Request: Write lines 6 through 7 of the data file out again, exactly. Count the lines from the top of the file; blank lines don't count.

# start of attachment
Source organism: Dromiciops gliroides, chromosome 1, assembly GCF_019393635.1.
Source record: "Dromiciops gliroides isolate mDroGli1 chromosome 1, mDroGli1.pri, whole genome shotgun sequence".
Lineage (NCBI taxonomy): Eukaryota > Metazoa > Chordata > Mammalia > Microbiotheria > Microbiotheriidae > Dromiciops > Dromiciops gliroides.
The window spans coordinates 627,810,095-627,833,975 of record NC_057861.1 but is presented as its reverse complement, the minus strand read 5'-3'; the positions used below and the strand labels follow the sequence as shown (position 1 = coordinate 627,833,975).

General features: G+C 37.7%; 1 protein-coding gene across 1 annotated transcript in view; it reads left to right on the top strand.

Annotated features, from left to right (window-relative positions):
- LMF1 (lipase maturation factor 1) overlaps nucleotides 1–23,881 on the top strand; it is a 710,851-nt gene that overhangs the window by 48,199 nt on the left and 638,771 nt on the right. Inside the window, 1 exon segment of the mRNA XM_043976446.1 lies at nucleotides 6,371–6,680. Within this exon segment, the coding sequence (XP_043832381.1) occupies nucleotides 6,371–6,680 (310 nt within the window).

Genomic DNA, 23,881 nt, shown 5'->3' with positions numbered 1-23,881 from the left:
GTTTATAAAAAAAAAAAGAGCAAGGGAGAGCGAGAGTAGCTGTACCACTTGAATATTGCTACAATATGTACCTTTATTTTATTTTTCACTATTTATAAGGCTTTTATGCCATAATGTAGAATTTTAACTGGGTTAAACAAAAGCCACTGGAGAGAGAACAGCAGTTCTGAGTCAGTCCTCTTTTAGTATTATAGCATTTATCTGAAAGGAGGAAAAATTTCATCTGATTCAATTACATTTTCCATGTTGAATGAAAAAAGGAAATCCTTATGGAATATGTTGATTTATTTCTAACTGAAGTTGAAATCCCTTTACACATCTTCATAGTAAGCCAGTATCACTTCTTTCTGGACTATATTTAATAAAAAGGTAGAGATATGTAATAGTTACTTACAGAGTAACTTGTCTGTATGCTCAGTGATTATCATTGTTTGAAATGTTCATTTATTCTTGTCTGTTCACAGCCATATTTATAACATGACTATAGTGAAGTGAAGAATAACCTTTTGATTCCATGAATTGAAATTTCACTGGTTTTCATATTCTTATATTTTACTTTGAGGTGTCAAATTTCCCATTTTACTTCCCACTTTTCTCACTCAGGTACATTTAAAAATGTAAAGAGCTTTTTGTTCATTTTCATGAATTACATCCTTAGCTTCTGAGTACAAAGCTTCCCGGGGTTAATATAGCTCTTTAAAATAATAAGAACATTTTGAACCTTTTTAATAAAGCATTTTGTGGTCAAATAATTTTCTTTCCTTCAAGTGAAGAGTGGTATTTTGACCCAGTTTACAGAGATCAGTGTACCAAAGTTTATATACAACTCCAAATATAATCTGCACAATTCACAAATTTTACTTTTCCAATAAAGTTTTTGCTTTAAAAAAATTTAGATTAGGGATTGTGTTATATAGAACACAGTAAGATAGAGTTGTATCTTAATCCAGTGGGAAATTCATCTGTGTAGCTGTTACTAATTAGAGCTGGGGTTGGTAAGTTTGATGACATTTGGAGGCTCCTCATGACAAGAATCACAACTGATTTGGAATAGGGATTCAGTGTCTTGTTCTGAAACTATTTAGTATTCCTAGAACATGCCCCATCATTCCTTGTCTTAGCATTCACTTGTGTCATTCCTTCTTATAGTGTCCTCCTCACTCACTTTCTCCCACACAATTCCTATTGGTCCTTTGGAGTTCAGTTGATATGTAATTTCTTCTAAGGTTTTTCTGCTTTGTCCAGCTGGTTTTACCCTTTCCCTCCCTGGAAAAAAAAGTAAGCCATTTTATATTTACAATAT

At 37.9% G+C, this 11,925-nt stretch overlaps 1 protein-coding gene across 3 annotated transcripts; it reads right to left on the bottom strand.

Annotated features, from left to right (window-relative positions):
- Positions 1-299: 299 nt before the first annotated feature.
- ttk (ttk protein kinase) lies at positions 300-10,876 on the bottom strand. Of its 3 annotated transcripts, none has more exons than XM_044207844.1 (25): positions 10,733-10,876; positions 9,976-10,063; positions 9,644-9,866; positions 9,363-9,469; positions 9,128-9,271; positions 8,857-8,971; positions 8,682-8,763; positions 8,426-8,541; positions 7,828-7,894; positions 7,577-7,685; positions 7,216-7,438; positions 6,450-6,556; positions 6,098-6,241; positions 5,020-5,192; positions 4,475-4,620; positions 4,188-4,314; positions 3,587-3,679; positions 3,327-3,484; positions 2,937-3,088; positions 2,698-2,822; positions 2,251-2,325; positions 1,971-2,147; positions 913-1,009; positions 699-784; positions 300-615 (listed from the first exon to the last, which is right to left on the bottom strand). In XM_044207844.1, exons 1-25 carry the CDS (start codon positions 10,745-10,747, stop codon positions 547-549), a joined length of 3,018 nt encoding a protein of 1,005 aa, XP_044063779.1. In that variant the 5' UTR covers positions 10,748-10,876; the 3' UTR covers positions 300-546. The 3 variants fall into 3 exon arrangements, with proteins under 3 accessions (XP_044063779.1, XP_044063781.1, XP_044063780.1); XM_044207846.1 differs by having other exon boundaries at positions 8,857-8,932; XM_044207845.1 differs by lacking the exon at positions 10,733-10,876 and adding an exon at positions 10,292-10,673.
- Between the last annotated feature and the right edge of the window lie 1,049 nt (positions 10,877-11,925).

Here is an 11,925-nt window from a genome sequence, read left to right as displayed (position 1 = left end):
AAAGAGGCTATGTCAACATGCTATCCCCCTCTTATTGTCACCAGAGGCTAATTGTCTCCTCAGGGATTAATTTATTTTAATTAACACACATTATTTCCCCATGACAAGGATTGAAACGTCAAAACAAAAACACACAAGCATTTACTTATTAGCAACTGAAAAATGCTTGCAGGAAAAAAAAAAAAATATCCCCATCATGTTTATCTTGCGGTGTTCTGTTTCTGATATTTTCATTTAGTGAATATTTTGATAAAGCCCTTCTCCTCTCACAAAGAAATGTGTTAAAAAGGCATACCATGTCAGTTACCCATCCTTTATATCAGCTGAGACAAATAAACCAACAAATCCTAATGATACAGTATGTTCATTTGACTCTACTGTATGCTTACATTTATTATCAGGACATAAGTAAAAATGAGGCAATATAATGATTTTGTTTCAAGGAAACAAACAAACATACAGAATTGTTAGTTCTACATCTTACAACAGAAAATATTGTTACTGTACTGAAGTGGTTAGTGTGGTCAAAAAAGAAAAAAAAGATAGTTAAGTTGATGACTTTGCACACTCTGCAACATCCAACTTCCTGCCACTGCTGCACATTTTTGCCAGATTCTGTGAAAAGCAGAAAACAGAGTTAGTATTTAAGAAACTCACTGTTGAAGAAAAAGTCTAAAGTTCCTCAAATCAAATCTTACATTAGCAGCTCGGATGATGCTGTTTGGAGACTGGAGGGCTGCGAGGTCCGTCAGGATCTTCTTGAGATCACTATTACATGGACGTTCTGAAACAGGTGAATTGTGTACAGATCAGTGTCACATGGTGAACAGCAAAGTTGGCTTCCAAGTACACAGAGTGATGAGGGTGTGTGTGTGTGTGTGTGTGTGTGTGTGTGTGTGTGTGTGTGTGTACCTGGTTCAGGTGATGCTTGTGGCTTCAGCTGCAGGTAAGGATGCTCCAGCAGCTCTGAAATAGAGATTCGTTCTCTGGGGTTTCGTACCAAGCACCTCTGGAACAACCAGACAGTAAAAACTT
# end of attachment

Annotated features, from left to right (window-relative positions):
- LMF1 (lipase maturation factor 1) overlaps nucleotides 1–23,881 on the top strand; it is a 710,851-nt gene that overhangs the window by 48,199 nt on the left and 638,771 nt on the right. Inside the window, 1 exon segment of the mRNA XM_043976446.1 lies at nucleotides 6,371–6,680. Within this exon segment, the coding sequence (XP_043832381.1) occupies nucleotides 6,371–6,680 (310 nt within the window).